Scottish Natural Heritage (SNH) will begin consultation this Thursday (23 May) on new, revised guidance for producing visualisations for proposed wind farms. The consultation will be launched at the All Energy conference in Aberdeen.
The new guidance describes how wind farm developers should visually represent their proposal in their planning application, including detailed instructions on the photographs to be used. It also updates existing guidance on mapped information and has a new a section on offshore wind farms.
It aims to provide a consistent and proportionate way of presenting visual information. These are key aspirations in the Regulatory Reform Bill currently being considered by Parliament.
The guidance updates “Visual Representation of wind farms”, published by SNH in 2006. The organisation says the proposed changes should increase public confidence in the use of photography in planning applications and result in clearer depictions of the proposed wind farm.
The consultation, which runs until 19 July, suggests a number of key changes to the way visualisations are produced and used. They include recommending images are presented at a new focal length of 75mm, increasing the size of images to 260mm in height, and making the images easier to use by removing the need to view them curved and at an exact distance. A key requirement is for larger panoramic images to provide the wider landscape and visual context.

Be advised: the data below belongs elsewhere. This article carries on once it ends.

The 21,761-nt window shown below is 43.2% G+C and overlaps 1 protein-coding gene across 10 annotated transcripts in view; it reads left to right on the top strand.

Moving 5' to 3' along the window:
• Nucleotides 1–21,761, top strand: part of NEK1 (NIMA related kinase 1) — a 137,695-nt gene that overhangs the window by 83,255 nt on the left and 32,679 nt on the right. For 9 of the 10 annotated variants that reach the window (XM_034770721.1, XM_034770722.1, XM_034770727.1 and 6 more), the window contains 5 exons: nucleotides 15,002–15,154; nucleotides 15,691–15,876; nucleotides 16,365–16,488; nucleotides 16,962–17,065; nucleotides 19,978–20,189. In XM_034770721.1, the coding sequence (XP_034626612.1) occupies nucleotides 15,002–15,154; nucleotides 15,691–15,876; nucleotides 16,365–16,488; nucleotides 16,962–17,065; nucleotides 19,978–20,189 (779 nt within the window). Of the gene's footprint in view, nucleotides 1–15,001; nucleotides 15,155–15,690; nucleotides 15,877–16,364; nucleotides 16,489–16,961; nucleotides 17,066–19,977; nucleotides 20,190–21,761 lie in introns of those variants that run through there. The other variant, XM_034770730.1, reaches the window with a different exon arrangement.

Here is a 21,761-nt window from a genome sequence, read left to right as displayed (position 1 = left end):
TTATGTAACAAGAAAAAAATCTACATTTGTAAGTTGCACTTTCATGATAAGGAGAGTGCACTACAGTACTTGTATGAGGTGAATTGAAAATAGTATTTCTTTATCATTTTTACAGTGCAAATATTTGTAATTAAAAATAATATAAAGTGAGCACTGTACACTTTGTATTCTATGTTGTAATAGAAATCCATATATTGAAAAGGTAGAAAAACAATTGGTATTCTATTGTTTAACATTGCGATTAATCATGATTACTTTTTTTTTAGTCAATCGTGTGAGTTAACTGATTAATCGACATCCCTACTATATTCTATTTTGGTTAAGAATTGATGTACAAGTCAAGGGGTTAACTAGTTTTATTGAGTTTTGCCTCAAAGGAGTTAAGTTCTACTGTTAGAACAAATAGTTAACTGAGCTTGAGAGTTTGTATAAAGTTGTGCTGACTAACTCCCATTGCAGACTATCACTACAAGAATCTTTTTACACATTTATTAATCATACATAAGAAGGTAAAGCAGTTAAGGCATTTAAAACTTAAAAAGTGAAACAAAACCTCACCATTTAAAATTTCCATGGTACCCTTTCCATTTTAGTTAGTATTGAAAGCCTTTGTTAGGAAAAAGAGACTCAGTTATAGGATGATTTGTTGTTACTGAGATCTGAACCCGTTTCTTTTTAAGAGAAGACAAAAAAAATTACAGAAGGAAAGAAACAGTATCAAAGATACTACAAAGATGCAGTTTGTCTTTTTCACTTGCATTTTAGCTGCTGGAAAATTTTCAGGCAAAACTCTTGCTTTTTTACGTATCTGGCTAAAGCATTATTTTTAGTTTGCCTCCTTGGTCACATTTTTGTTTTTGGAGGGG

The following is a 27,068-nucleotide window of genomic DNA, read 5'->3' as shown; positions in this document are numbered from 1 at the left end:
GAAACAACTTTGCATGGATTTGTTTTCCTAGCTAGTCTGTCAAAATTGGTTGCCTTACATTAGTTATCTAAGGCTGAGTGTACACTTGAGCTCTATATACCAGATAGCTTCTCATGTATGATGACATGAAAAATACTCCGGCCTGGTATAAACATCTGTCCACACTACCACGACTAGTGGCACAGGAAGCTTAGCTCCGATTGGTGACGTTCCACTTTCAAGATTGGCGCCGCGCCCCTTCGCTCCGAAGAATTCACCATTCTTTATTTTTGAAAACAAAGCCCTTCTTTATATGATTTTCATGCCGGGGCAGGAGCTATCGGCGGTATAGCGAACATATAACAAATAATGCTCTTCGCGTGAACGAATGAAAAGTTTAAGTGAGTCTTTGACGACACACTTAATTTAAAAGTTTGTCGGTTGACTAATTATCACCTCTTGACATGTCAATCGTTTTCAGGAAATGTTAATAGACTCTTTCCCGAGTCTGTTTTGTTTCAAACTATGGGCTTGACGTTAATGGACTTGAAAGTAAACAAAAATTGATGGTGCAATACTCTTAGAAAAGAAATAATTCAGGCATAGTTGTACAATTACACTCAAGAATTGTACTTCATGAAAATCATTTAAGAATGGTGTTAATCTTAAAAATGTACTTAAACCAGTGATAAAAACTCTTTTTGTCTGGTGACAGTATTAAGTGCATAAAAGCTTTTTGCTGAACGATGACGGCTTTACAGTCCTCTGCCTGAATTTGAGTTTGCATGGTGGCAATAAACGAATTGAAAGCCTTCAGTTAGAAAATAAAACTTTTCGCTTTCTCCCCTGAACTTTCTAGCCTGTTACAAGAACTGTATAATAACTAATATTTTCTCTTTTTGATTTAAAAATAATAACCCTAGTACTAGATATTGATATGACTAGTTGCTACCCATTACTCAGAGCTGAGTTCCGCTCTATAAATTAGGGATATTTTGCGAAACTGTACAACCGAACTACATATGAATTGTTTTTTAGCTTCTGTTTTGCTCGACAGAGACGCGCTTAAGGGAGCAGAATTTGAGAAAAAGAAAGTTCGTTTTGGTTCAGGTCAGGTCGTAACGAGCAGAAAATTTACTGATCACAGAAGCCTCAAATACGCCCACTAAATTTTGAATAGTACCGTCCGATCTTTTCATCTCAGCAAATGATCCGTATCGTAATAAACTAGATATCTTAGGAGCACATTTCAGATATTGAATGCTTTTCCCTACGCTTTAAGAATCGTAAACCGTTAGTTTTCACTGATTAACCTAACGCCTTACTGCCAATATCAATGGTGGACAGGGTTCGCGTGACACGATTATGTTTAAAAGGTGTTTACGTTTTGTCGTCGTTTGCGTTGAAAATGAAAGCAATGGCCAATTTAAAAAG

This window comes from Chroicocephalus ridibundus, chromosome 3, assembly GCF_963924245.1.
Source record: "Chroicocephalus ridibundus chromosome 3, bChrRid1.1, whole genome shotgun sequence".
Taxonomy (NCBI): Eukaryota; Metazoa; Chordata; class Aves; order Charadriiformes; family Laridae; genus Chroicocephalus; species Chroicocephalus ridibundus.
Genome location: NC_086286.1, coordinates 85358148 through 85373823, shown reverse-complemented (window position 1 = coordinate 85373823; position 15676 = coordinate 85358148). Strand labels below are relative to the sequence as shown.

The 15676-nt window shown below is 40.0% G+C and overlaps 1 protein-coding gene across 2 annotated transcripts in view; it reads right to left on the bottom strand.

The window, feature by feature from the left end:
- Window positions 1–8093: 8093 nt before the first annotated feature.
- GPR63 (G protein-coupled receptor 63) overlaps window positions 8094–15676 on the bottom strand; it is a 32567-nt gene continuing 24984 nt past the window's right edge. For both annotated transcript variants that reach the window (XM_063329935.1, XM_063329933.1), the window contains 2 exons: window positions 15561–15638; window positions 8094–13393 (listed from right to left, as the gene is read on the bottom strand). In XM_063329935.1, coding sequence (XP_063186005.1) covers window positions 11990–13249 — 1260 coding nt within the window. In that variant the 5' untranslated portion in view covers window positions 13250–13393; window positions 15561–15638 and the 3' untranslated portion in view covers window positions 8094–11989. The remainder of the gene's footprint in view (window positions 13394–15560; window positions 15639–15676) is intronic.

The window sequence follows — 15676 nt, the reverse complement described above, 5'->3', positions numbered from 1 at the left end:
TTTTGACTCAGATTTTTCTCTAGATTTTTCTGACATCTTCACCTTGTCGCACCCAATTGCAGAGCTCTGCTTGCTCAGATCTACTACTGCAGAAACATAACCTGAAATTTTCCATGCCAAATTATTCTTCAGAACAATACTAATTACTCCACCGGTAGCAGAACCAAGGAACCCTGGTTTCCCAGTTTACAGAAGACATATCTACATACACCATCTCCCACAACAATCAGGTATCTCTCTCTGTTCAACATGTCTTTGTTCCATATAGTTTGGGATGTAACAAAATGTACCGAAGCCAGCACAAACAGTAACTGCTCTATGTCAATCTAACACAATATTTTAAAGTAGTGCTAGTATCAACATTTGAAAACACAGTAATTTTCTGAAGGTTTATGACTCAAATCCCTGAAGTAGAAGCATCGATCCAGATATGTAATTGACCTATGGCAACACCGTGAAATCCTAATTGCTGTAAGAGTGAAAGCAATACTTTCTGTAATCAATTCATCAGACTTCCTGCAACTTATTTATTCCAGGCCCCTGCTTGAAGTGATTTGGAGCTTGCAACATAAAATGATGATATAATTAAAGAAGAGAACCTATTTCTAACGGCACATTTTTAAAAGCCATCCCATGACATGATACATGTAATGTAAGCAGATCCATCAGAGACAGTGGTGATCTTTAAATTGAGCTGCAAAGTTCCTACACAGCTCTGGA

Brendan Turvey, SNH policy and advice manager for renewables, said: “The new approach seeks to combine the standards published by The Highland Council in 2010 with our existing guidance. The improvements should increase public confidence in the images produced and lead to a clearer representation of what the wind farm would really look like. We look forward to hearing the views of developers, planning officers and members of the public on the changes proposed and then working with our partners to finalise the new guidance.”
The consultation will include a workshop on 17 June at SNH’s Battleby Centre near Perth. After the consultation ends on 19 July, SNH will work with The Highland Council, Scottish Government, Scottish Renewables, Landscape Institute and Heads of Planning Scotland to finalise the new guidance, which it aims to publish by the end of the year. Until then, the existing guidance, which is still applicable, will remain in place. Brendan Turvey said: “The existing SNH guidance is still fit for purpose and should be used until we publish revised guidance later this year.”